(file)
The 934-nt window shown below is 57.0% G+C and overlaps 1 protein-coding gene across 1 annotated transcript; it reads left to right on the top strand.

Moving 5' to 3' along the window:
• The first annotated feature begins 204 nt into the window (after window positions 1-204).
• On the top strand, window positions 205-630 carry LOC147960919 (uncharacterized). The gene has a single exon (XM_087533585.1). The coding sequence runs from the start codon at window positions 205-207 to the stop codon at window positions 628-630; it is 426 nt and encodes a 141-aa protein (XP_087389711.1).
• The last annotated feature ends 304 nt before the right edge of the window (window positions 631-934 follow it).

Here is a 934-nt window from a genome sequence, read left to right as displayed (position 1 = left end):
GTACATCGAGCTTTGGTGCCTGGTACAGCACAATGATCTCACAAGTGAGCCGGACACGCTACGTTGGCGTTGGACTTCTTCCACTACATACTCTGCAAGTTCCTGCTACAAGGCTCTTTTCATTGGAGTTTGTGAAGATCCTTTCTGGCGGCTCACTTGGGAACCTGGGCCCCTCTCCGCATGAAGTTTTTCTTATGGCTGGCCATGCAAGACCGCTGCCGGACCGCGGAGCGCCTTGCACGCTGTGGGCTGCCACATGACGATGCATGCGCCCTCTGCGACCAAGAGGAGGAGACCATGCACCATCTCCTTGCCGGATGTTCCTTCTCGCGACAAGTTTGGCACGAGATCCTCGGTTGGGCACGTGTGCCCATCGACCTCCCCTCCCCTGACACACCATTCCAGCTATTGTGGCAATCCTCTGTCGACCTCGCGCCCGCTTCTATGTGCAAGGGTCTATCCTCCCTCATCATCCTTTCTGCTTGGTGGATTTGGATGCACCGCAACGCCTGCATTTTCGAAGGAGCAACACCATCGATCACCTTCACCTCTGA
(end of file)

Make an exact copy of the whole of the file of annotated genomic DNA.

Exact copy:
The 934-nt window shown below is 57.0% G+C and overlaps 1 protein-coding gene across 1 annotated transcript; it reads left to right on the top strand.

Moving 5' to 3' along the window:
• The first annotated feature begins 204 nt into the window (after window positions 1-204).
• On the top strand, window positions 205-630 carry LOC147960919 (uncharacterized). The gene has a single exon (XM_087533585.1). The coding sequence runs from the start codon at window positions 205-207 to the stop codon at window positions 628-630; it is 426 nt and encodes a 141-aa protein (XP_087389711.1).
• The last annotated feature ends 304 nt before the right edge of the window (window positions 631-934 follow it).

Here is a 934-nt window from a genome sequence, read left to right as displayed (position 1 = left end):
GTACATCGAGCTTTGGTGCCTGGTACAGCACAATGATCTCACAAGTGAGCCGGACACGCTACGTTGGCGTTGGACTTCTTCCACTACATACTCTGCAAGTTCCTGCTACAAGGCTCTTTTCATTGGAGTTTGTGAAGATCCTTTCTGGCGGCTCACTTGGGAACCTGGGCCCCTCTCCGCATGAAGTTTTTCTTATGGCTGGCCATGCAAGACCGCTGCCGGACCGCGGAGCGCCTTGCACGCTGTGGGCTGCCACATGACGATGCATGCGCCCTCTGCGACCAAGAGGAGGAGACCATGCACCATCTCCTTGCCGGATGTTCCTTCTCGCGACAAGTTTGGCACGAGATCCTCGGTTGGGCACGTGTGCCCATCGACCTCCCCTCCCCTGACACACCATTCCAGCTATTGTGGCAATCCTCTGTCGACCTCGCGCCCGCTTCTATGTGCAAGGGTCTATCCTCCCTCATCATCCTTTCTGCTTGGTGGATTTGGATGCACCGCAACGCCTGCATTTTCGAAGGAGCAACACCATCGATCACCTTCACCTCTGA